Directed by Anthony Minghella
Puppetry by Blind Summit Theatre
Blind Summit made "trouble" in Anthony Minghella's Olivier award winning Madam Butterfly for ENO, LNOBT (Lithuania) and the Met Opera.
Premiere in 2005 it continues to run today and has also toured to Spain, China, Perth.
A new revival production is in the pipeline... watch this space for news!
WINNER OLIVIER AWARD, BEST NEW OPERA 2005-6
"The production really felt like a pivotal moment for UK Puppetry"
D. Max Pryor, British Council On Tour Magazine
“In the aisles and lobbies during the second intermission of the Metropolitan Opera’s new production of Puccini’s “Madama Butterfly,” which opened the season on Monday night before a star-studded audience, patrons could be overheard heatedly debating the puppet used to portray Butterfly’s little boy.
Some people thought it was “more real than any real child they could have had,” as one patron put it. Others thought it was intriguing but very strange. Somewhere in the house, Peter Gelb, the new general manager of the Met, must have been beaming.
New York Times, 29.9.06
"Mr Minghellas finest touch is to turn the child of Butterfly and Pinkerton into a Bunraku puppet, operated - as is traditional – by three visible, but totally self effacing puppeteers (the superb Blind Summit company), and far more expressive than any child actor.”
Paul Levy, The Wall Street Journal (Europe) 11 Nov 05
The pathos of the blindfolded puppet-boy prior to his mother's suicide, taking faltering steps, is overwhelming.”
Barry Millington, Evening Standard, 7 Nov 05
“The physical detail, the restless, excitable, mother-clinging actions and reactions are such that a child actor could never give us and after a while you stop noticing the puppeteers and, like Butterfly, you see only genuine emotion and need in the impassive doll-face. This is extraordinary.”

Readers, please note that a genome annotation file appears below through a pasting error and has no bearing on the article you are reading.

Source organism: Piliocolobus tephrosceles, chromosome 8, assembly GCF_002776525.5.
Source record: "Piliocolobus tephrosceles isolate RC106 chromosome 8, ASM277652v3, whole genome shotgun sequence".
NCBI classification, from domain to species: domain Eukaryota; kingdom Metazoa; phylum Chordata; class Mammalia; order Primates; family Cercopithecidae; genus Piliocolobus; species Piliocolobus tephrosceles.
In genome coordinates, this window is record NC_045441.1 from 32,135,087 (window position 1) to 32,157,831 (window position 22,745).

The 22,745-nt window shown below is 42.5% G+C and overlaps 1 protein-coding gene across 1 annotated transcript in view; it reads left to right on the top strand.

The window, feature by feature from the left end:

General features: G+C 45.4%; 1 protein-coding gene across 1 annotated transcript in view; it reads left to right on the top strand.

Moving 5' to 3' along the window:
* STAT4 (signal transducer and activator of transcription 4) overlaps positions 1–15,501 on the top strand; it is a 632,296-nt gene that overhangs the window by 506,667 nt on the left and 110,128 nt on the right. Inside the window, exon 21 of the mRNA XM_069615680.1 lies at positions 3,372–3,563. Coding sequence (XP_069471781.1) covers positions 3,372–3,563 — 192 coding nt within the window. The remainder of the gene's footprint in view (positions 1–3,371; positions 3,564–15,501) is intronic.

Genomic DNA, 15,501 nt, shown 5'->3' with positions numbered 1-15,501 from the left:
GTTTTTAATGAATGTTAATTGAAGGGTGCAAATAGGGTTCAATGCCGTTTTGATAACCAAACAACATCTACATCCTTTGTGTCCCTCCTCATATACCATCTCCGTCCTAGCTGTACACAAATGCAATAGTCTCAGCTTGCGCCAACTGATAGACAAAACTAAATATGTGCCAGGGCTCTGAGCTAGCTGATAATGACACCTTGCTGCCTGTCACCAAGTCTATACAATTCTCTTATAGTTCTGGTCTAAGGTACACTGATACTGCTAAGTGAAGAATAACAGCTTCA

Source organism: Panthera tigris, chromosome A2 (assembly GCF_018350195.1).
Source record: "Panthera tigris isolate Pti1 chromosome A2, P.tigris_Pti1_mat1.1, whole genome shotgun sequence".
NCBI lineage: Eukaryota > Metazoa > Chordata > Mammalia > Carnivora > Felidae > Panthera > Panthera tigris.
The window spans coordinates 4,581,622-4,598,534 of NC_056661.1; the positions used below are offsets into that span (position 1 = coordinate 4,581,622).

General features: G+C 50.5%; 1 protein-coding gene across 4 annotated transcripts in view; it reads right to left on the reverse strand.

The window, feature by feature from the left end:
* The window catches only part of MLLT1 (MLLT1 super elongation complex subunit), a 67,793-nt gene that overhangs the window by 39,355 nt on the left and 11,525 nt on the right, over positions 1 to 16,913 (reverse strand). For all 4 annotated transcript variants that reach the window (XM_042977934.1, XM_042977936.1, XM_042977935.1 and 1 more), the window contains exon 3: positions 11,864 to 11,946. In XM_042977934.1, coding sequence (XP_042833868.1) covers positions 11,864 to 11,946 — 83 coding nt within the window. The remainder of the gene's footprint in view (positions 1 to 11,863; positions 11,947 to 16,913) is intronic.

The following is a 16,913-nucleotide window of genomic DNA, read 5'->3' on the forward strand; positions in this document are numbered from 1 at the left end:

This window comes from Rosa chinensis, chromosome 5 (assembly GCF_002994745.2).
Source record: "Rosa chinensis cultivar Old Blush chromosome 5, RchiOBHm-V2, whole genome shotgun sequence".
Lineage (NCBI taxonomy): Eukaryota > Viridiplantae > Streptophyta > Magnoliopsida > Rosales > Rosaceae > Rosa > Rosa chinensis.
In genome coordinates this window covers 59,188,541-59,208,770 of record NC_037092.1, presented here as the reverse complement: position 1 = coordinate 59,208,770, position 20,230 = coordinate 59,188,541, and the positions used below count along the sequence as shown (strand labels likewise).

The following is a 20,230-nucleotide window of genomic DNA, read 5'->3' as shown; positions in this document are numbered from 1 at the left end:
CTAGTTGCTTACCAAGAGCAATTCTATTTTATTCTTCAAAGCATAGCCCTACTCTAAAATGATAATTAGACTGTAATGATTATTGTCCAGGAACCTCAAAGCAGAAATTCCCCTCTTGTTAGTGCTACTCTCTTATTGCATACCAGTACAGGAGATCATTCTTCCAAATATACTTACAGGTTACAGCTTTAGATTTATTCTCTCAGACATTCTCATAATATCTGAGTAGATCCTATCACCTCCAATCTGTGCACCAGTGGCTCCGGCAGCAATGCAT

Edward Seckerson, The Independent, 7 Nov 05
"The puppeteers looked rather pleased with themselves"
Adam Mars Jones
“ The stroke of genius in using a puppet for Butterfly's child (expertly and vividly worked by a team of no fewer than three puppeteers), add and add again to the sheer brilliance of the conception.”
A C Grayling, Time Literary Supplement
“I ended up thinking let’s close all the stage schools and let all children under 12 be played by puppets…”
Adam Mars Jones, Front Row R4, 7 Nov 05
“the 3 year old child… played by a puppet, is so beautifully done and is so moving and works exquisitely…”
Peggy Reynolds, Night Waves, 7 Nov 05
“The animation is so well achieved by veiled but perfectly visible puppeteers that the puppets are easily the most authentic characters on stage.”
Financial Times, 7 Nov 05, Andrew Clarke
“When, during the "dream ballet" interpolated into the opening of Act 3, the puppet representing Butterfly clutches with desperation at the departing Pinkerton, we heard an audible gasp go up around us.”
The Londonist 8 Nov 05
“this production will be remembered for its puppets.”
Tom Service, The Guardian, 7 Nov 05
"The most extraordinary part of Minghella's daring concept is to use Bunraku-style puppet as Butterfly's lovechild, Sorrow... As wooden performances go, this one is masterly"
The Daily Mail, 2 Dec 05
“The puppet is cute as a button, and it’s ingeniously manipulated by three onstage hooded figures”
New York Classical and Dance
“Three black-hooded men operated the life-size puppet and infused it with so much realism I forgot at times it wasn't alive.”
Seen and Heard International Opera Review – Harry Steiman
"The puppetry was on a level of genius"
The Nation, Thailand
"This is the moment that British puppetry has been waiting for,"
Animations Online ed. 15
"Like a maple syrup enema" Jonathan Miller in New York Times